Annexation process underway with selectmen's approval
CARRABASSETT VALLEY -- The issue and debate over a 90 megawatt wind farm in the Redington Pond Range and Black Nubble Mountain is alive again. Last Monday the selectmen unanimously approved a measure to send to the state Legislature a plan for the town to annex approximately 10,000 acres of land.
This coming from an informational meeting held at the Outdoor Center where approximately 45 people were in attendance. Some said they were in support of the project, others showed they were in opposition and there were those who didn't specify their position, but rather encouraged the selectmen to simply start the process. A process that if the Legislature approves it, brings the issue of extending town lines to allow for a wind farm back before the town voters.
The Legislature this session will decide if it wants to pass a Private and Special Law for the transfer to happen. The deadline for any bill to be considered this session is mid January so the selectmen decided to act now.
Harley Lee, president of Endless Energy Corp. of Yarmouth, presented the selectmen and those in attendance with an explanation of the 30-turbine project and a concept and benefit package that went along with it.
The land is currently owned by Redington Mountain Wind Power LLC, an affiliate of Endless Energy and Dallas Co. which is a timber resource company.
The plan is very similar to a proposal that was rejected by the state's Land Use Regulation Commission back in 2007. The plan calls for 18 turbines in the Redington Pond Range and 12 turbines on Black Nubble. The commissioners ordered its staff, which initially recommended the project, to write a letter denying the permit by disapproval of the project.
Lee's next move was to re-submit a plan for 12 turbines only on Black Nubble and to put the land owned in Redington Township into a permanent conservation easement. That plan too was rejected by the LURC Commissioners last winter.
Should the Legislature and Carrabassett voters approve the annexation, LURC would have no jurisdiction or authority over the proposal. Regulation and permitting would then go through the local planning board.
The difference in this project is it's now called the Sugarloaf Community Wind Farm and the benefits, Lee explained, could directly benefit local residents and businesses.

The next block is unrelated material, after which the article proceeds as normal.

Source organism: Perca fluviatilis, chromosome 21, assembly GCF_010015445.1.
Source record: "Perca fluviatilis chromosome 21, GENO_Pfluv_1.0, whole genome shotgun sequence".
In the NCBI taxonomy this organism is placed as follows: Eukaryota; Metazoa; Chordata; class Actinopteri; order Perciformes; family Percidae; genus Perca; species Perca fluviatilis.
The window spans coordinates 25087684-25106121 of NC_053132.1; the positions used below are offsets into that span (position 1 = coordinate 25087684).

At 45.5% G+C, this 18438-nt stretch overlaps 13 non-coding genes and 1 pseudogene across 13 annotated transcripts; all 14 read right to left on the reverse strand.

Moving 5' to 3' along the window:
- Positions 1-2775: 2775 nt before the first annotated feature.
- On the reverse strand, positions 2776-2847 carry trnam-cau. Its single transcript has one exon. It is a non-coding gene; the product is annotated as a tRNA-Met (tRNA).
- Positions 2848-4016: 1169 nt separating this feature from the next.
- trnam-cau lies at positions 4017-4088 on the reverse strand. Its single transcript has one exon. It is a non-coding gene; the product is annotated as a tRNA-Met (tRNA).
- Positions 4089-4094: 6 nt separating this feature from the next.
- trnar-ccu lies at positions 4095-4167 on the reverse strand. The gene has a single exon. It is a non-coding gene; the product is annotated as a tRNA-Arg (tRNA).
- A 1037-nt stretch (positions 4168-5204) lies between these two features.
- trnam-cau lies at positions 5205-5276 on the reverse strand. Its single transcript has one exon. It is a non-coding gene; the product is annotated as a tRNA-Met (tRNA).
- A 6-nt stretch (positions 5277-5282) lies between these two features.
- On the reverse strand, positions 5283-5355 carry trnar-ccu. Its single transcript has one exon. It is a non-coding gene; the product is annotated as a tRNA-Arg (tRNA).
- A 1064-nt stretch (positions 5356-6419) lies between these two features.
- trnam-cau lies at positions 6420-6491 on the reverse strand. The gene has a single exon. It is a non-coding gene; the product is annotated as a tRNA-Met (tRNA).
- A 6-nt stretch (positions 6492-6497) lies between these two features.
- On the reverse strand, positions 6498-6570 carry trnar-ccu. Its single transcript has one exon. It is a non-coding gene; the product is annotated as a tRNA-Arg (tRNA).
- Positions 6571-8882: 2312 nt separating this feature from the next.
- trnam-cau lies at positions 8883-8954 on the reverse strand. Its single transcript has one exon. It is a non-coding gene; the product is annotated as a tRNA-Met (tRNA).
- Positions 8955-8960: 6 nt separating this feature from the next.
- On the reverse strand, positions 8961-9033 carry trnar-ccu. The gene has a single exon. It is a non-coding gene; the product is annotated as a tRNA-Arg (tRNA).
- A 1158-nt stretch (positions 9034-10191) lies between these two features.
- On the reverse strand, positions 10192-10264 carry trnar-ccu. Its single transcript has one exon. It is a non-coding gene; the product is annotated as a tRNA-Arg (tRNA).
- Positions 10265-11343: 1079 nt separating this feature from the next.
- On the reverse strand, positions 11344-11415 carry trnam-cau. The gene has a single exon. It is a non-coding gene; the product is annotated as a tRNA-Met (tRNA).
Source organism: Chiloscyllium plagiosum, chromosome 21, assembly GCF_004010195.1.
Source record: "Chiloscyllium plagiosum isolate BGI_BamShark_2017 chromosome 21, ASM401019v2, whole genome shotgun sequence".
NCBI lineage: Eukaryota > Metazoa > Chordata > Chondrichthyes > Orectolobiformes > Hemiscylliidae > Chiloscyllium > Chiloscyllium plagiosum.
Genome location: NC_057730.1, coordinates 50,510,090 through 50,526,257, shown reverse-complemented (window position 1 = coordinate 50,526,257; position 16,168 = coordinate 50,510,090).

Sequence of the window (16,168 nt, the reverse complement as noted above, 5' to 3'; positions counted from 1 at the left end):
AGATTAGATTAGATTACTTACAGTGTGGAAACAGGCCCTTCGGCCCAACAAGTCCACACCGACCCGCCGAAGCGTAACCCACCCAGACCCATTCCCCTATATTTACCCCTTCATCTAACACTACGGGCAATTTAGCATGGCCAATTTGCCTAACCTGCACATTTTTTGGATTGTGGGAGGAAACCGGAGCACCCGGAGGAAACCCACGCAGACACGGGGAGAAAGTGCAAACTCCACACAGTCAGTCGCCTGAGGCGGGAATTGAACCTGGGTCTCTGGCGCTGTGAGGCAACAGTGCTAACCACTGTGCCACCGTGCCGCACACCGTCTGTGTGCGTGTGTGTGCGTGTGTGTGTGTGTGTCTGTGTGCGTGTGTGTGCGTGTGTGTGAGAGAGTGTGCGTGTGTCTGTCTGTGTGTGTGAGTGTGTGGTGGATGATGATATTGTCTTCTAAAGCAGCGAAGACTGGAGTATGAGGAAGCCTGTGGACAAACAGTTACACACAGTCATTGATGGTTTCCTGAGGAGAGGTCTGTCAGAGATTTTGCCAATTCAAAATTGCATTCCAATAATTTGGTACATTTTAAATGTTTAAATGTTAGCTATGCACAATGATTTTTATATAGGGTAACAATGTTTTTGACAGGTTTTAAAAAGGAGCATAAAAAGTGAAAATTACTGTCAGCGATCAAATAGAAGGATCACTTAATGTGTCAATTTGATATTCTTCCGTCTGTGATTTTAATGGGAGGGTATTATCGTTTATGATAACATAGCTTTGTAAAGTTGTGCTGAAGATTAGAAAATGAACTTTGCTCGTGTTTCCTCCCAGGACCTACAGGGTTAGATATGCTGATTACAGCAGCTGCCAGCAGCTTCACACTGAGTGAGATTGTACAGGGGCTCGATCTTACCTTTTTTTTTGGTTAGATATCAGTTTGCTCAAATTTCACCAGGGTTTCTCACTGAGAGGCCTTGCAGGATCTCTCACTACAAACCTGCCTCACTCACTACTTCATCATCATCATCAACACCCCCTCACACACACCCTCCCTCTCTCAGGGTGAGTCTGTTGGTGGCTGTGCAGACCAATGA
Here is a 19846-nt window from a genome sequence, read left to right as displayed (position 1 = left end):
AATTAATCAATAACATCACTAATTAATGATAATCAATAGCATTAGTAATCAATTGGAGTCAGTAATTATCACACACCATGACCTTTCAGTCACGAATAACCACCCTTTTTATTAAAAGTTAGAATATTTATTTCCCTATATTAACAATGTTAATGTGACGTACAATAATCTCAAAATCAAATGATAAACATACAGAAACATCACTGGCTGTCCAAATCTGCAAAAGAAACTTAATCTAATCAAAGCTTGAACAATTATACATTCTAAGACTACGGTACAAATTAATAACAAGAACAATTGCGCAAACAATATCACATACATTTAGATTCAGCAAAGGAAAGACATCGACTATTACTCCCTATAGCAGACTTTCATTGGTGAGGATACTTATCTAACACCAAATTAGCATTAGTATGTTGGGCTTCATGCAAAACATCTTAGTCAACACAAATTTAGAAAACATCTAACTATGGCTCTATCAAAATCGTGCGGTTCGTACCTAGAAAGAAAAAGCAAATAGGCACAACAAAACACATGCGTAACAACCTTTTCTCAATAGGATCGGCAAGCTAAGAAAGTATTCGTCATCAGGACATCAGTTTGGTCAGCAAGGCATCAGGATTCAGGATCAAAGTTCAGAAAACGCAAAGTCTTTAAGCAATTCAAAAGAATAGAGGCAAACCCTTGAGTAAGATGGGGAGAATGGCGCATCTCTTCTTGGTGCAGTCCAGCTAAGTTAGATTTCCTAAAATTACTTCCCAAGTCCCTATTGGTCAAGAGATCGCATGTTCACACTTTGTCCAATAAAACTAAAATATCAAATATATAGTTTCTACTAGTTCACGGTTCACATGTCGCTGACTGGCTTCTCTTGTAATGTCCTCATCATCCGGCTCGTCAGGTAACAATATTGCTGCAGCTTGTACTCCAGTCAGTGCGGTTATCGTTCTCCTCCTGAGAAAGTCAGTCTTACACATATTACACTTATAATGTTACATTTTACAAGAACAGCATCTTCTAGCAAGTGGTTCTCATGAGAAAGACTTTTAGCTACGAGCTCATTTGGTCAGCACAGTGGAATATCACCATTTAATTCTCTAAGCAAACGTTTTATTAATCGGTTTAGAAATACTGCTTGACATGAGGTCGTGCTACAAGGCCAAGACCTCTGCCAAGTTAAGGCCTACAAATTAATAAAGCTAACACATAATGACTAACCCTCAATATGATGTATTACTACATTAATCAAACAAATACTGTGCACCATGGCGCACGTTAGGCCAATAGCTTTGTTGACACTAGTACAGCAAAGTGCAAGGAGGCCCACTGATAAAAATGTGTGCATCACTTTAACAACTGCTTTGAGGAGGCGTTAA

Lee explained that the project would benefit tax-payers by reducing the mil rate by more that 20 percent. It was reported that Lee estimated that the $180 million project could reduce the taxpayer rate from 6.2 to 4.9 mils in the first year.
It will also provide electrical discounts to area residents and to businesses such as Sugarloaf and Sunday River resorts. Lee explained that negotiations are underway with representatives of Boyne USA which could result, he states, in a $40 million savings realized by the resorts over a projected time period.
It was reported that one plan for residential customers is to pay an upfront $5,000 to the company and then those customers would see much lower electrical rates than what's currently available.
The selectmen's approval is just one tiny step in a very lengthy process for Lee and his 10-plus year desire to bring a wind farm to Franklin County. Throughout that process the public will have numerous opportunities to weigh in, such as public hearings that will occur before the state Legislature makes its decision.
"Our goal," CV selectman chairman Bob Luce explained after the meeting, "is to start the process and move it forward to the voters." Luce did not take a position on the merits, values it may or not have or any concerns he had. "Whatever happens, happens."
The Legislature is the second hurdle for Endless Energy. Town folks will have public meetings and hearings before the registered voters in Carrabassett and, if any, those living in the region being considered for annexation will have the chance to vote.
From there, the proposal will go before the town's planning board where the public can be heard in Public Hearings conducted by that board.
Additionally a comprehensive planning committee will need to be established and, if approved to date, the town footprint and purpose would need to be updated and eventually approved by the voters.
Not to forget to mention the Public Utility Commission approval, state agencies, and some federal approvals should wetlands be impacted.